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Re: Castlevania II (Simon's Quest) - Multilingual enhancement
« Reply #749 on: December 02, 2013, 12:36:36 am »
Hm, you could certainly make some adjustments to this algorithm as-is (e.g. prioritize black over green/yellow/brown details, use something more sophisticated than pixel-per-pixel equality for image similarity, synthesize a new tile that tries to fill in for the tiles to eliminate...). I was trying to think how this might be improved into a more effective greedy search, but while it seems like it should be possible, I couldn’t come up with anything that wasn’t basically the same as this.

For a genetic algorithm, I would (at least the first time trying this) make each individual a tile set, the fitness function a similarity measure (such as the histogram method described here) for the closest image you can construct out of that tile set, and the mutation... well, that would be tough part, since it depends on representation. Assuming any pixel can be any color, you can always represent tilesets as a large vector of floating-point numbers and round them to get the color values.

If it sounds like I have no idea how well this would work or how fast it would run, or even if it’s a reasonable choice given what else is out there, it’s because I don’t :)

To my knowledge, this has never been done before for exactly the task of constructing an image out of tiles, but it has done a pretty good job on comparable graphics tasks before (e.g. finding wavelet- or fractal-based approximations of images). Maybe I should ask my AI professor what he’d use, but GAs and related topics are kind of his strong point....

This is not super hard, but it’s not trivial, either. The good news is that expected runtime is fairly predictable. Most of the time by far will be spent in the fitness evaluation, and from there you can get a pretty good estimate of how long a run will take (population size * generations * average fitness evaluation time). With a GA it is crucial to tune parameters such as crossover/mutation probability to get as close to the best possible as possible; if you’re feeling frisky, you can always use a GA to find decent parameters for a different GA. Also, the “one-fifth rule” is a decent rule of thumb for autotuning mutation variance.

The main reason I’m not setting this all up for you myself is because I need a bit more experience handling graphics programmatically before attempting this, and I’m not going to get that experience during the last week of classes + finals. I’d be glad to help you out if you’re interested in doing this yourself, though.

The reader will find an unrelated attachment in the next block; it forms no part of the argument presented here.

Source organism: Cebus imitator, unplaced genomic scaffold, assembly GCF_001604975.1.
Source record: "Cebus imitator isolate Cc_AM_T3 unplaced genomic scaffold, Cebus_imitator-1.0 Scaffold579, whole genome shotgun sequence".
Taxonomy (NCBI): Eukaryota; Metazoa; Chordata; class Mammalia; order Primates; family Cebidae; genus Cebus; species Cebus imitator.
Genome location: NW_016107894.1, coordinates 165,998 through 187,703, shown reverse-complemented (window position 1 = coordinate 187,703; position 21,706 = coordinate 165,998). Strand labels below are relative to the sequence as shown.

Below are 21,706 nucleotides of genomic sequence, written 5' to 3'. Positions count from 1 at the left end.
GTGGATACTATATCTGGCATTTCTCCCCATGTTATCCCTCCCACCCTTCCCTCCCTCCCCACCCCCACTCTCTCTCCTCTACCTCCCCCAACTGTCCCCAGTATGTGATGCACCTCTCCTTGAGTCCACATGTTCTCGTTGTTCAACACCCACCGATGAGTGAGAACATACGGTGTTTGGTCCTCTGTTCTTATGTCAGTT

EDIT:
I asked said professor, and his hunches were about the same. One thing I didn’t mention that decision trees might be helpful somehow; I couldn’t think of a way to make it possible, though.

One possible adjustment I have thought up (that is a lot simpler!) is that you may wish to experiment with the standard of choosing which tiles to eliminate. Rather than finding the two most similar tiles out of the tile set, you might want to try some other evaluation of how “useful” a given tile is (maybe something involving the tile’s entropy and frequency of occurrence?). Bonus: finding the similar tile to merge it into becomes O(n).

Lurching back into the realms of the not-so-sane methods, I don’t know exactly what you do to “merge” tiles, but it might be feasible to graphically merge them on them some level (plain old blending? moving pixels around?) and try reevaluating their placement on the final image.

I have also entertained the notion in my head that it might be fruitful to attempt some sort of greedy search on pixels in a tile set (akin to the min-conflicts algorithm) that gets re-evaluated at each step instead of on tiles in the tile set (not sure whether you have them stay in fixed positions here, though that would make sense for what you already have). I suspect it would get caught in local optima quite a bit, though.
« Last Edit: December 06, 2013, 09:46:26 am by BRPXQZME »
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Chpexo

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« Reply #750 on: December 18, 2013, 12:21:29 am »
.
« Last Edit: January 01, 2016, 10:25:27 am by Chpexo »

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Re: Castlevania II (Simon's Quest) - Multilingual enhancement
« Reply #751 on: December 18, 2013, 09:00:24 am »
Thanks, but help with implementing VWF is not what I think I need at this point. I have done it before.

But if someone could replace this map -- http://bisqwit.iki.fi/cv2fin/dev/cv2map2_thu.png -- with something that is closer to tile-based graphics, with at most ~400 distinct tiles, that would help the CHR-RAM version a great deal.

Vanya

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Re: Castlevania II (Simon's Quest) - Multilingual enhancement
« Reply #752 on: December 18, 2013, 04:42:26 pm »
I'll give it a shot.

BRPXQZME

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Re: Castlevania II (Simon's Quest) - Multilingual enhancement
« Reply #753 on: December 29, 2013, 12:29:35 am »